Plasticity of the visual system after congenital brain damage: a few weeks can matter


  • This article is a commentary on Jacobson et al., pp e184-e187 of this issue.

In the late 1930s, Margaret Kennard was among the first to propose that recovery from brain damage is more effective following early lesions than after lesions occurring later in life.1 She also recognized, however, that the sparing effect on functions such as locomotion and grasping observed in infant monkeys, was not shared by vision, which failed to be restored after early damage to the occipital cortex.1 Does this mean, then, that the visual system is equally plastic at all stages of brain development? If we exclude the blindsight phenomenon, i.e. the (predominantly) unconscious visual perception in the blind field, there is still little evidence to show that an actual lesion of the geniculostriate pathway is compatible with sparing of vision. In a large series of children with congenital hemiplegia almost 10 years ago, we found that some children, despite showing clear damage to the optic radiations or the occipital cortex on magnetic resonance imaging (MRI), had perfectly normal visual fields.2 Our findings suggested a higher level of plasticity in the young visual brain, but the underlying mechanisms and the factors that could justify the variability between participants were a mystery to us.

In their study, Jacobson et al.3 start putting some of the pieces of the puzzle in place. In their series of children with congenital hemiplegia, they found that damage to the central visual pathway was compatible with normal vision, but only when the lesion had occurred early in the third trimester of gestation or earlier, thus showing that not only the timing of the insult is important, but even a few weeks can matter. What happens, then, in such a short time to change so dramatically brain response to damage?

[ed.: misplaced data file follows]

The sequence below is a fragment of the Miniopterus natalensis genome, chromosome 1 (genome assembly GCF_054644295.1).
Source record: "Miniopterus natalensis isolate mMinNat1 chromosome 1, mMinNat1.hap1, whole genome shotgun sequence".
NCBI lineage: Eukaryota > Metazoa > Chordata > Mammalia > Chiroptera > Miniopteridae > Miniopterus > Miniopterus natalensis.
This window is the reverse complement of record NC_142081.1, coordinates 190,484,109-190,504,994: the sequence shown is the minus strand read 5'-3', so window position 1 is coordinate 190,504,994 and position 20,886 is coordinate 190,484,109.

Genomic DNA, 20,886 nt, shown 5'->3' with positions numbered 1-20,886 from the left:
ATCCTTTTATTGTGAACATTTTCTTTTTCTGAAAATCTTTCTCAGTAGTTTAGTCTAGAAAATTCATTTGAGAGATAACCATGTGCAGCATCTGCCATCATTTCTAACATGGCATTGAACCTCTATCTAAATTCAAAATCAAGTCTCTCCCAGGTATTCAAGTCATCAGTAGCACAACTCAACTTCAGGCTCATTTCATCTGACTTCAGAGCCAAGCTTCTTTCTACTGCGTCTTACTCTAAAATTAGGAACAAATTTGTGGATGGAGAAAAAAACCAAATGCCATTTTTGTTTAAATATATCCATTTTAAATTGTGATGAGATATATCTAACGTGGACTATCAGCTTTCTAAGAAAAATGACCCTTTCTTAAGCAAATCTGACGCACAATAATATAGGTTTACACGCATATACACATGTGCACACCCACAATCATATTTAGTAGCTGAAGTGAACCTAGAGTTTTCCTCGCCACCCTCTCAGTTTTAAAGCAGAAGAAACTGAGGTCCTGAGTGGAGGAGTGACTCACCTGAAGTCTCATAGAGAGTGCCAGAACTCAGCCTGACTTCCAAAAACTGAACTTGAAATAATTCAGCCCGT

Around the early part of the third trimester of gestation, white matter can be particularly vulnerable to insult, exposing the developing optic radiations to injury. However, plasticity of thalamocortical fibres is remarkable at this time. The afferents from the subplate zone are still migrating into the cortical plate, and there is a significant amount of growth-promoting molecules and axonal guidance cues.4 This particular environment gives the brain additional opportunities for plastic reorganization. Somatosensory function, for example, was shown to be particularly resilient to brain damage occurring early in the third trimester.5 A recent study combining magneto-encephalography and diffusion tractography, provided convincing evidence that in these infants, somatosensory projections might still develop after the lesion has occurred, and bypass it to reach their cortical destination in the postcentral gyrus.6 This mechanism is also likely to be active for other thalamocortical pathways, including optic radiations, but it is certainly not the only one. In children with malformations of cortical development, for example, a different mechanism was shown, consisting of the development of a functioning cortex within the dysplastic tissue.7 Normal cortical organization of early visual areas on functional MRI was found in children with diffuse occipital polymicrogyria and normal vision, suggesting that dysplastic tissue can be actively involved in the processing of visual information, as a result of plastic reorganization within the abnormal cortex.

The work by Jacobson et al. makes a significant contribution to the growing evidence that plasticity of the visual brain is heavily influenced by the timing of the insult; however, research in this field is still in its first stages. Many questions remain to be answered and among them the most important one: how can we take advantage of the unique environment of the young visual brain to improve the efficacy of early intervention? Enriching our knowledge and understanding on the mechanisms that regulate early plasticity is, however, a good and necessary start.